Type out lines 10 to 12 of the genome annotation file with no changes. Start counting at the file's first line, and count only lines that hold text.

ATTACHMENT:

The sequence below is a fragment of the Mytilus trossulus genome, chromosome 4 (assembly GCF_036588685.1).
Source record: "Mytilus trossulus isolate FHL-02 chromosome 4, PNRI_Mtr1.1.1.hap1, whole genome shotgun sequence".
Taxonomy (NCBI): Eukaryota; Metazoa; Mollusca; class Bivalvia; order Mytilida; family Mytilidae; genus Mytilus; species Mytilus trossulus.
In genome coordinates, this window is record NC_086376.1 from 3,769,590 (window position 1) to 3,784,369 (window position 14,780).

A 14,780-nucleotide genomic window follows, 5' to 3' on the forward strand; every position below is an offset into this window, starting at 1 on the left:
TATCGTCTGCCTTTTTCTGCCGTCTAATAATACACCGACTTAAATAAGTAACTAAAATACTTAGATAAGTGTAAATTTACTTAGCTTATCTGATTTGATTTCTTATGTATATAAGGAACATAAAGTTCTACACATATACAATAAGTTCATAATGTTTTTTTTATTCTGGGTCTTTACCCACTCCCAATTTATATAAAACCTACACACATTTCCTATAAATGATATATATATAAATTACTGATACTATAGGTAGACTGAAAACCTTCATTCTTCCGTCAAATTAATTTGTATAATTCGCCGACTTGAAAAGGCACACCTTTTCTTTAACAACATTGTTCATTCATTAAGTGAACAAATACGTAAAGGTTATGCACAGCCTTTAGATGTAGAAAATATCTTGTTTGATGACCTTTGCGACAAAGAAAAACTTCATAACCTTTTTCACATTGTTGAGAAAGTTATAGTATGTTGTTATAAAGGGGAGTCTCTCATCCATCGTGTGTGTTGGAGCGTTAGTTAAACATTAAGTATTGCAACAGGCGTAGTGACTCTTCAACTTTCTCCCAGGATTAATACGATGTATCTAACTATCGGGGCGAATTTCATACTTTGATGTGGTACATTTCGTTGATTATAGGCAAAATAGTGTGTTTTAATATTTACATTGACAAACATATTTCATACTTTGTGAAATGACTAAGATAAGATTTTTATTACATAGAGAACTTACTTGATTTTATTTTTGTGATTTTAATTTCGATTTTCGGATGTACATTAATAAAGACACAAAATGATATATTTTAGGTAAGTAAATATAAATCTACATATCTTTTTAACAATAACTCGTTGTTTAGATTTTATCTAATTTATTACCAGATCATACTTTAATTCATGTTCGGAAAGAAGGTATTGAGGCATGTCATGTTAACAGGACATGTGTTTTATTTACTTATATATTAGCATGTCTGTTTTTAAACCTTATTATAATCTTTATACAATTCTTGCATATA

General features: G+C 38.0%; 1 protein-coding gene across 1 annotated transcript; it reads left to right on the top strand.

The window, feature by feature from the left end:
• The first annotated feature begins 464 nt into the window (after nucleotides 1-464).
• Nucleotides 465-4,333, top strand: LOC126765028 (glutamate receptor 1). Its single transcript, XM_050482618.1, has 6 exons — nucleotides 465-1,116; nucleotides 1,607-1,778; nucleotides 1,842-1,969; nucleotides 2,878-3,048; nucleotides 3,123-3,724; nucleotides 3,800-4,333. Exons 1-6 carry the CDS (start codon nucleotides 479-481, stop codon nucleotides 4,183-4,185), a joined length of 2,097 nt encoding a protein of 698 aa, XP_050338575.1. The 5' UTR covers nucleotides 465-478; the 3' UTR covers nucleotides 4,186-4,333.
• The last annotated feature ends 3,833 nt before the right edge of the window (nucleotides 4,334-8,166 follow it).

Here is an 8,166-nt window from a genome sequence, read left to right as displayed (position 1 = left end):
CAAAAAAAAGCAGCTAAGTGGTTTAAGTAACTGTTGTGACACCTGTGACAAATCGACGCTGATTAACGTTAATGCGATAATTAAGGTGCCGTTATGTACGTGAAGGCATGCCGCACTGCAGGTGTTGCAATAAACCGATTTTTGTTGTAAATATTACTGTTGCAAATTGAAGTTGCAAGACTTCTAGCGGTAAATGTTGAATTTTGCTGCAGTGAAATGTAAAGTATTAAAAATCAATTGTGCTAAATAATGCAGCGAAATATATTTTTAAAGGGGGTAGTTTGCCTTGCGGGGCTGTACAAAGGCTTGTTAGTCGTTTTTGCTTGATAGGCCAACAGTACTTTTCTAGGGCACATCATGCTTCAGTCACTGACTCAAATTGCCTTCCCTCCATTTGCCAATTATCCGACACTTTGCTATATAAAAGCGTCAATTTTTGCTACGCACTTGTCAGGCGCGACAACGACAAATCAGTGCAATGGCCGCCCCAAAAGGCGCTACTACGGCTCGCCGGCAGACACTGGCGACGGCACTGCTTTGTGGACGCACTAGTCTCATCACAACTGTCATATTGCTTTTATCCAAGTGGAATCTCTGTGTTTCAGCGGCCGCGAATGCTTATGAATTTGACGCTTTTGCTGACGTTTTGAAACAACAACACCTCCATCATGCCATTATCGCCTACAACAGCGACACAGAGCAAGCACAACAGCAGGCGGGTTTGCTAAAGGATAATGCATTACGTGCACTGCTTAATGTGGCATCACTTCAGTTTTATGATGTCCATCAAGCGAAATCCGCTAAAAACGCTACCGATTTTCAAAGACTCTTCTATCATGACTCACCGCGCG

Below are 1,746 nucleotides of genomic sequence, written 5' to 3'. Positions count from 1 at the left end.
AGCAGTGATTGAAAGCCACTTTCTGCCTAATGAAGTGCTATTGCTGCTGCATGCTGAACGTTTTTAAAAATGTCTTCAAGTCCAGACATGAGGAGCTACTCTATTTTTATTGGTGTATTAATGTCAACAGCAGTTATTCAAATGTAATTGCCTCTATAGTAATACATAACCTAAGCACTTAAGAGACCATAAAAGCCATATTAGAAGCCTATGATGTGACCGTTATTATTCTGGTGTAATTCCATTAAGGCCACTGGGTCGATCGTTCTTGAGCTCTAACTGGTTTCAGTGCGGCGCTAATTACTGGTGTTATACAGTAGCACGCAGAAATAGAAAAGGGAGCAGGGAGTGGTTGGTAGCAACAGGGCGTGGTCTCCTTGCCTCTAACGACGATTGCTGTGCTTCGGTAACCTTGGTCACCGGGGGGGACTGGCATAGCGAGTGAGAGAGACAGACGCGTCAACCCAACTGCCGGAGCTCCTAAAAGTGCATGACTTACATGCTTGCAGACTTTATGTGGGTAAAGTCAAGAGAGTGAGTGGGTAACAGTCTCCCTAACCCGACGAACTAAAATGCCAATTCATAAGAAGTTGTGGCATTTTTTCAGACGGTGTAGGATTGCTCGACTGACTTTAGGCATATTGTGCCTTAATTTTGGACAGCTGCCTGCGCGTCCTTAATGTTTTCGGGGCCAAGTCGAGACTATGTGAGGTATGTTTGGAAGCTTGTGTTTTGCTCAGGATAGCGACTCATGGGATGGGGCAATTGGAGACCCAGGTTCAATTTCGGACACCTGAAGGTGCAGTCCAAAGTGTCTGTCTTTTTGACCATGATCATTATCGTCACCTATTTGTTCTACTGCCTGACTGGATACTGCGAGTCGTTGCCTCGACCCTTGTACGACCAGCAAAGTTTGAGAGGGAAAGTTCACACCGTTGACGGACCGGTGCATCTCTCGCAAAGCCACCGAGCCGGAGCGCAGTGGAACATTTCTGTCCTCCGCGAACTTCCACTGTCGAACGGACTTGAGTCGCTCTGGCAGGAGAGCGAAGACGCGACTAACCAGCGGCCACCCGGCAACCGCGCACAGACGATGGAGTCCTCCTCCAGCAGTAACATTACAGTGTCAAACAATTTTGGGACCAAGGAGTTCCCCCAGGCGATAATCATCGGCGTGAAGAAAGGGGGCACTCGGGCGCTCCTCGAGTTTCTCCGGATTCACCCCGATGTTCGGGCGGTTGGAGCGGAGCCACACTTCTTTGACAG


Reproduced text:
• Nucleotides 465-4,333, top strand: LOC126765028 (glutamate receptor 1). Its single transcript, XM_050482618.1, has 6 exons — nucleotides 465-1,116; nucleotides 1,607-1,778; nucleotides 1,842-1,969; nucleotides 2,878-3,048; nucleotides 3,123-3,724; nucleotides 3,800-4,333. Exons 1-6 carry the CDS (start codon nucleotides 479-481, stop codon nucleotides 4,183-4,185), a joined length of 2,097 nt encoding a protein of 698 aa, XP_050338575.1. The 5' UTR covers nucleotides 465-478; the 3' UTR covers nucleotides 4,186-4,333.
• The last annotated feature ends 3,833 nt before the right edge of the window (nucleotides 4,334-8,166 follow it).

Here is an 8,166-nt window from a genome sequence, read left to right as displayed (position 1 = left end):